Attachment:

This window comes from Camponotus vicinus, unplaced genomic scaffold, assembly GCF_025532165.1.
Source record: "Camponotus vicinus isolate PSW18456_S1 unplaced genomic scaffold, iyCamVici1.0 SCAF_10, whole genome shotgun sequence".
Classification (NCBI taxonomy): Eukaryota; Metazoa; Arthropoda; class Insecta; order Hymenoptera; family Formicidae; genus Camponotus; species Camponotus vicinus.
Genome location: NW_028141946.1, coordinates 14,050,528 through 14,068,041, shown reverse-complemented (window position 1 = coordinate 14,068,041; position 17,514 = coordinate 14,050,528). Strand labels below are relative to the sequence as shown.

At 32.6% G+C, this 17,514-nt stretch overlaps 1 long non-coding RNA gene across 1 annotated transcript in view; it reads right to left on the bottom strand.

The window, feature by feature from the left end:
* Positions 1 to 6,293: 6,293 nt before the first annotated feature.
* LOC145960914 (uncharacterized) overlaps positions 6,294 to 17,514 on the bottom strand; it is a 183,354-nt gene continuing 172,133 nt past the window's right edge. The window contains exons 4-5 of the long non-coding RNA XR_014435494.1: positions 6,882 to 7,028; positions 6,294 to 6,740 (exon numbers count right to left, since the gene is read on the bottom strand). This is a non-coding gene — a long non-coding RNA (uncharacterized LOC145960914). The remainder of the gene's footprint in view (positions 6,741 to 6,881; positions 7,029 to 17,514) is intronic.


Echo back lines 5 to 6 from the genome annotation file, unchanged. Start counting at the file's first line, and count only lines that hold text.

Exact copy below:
At 32.6% G+C, this 17,514-nt stretch overlaps 1 long non-coding RNA gene across 1 annotated transcript in view; it reads right to left on the bottom strand.

The window, feature by feature from the left end: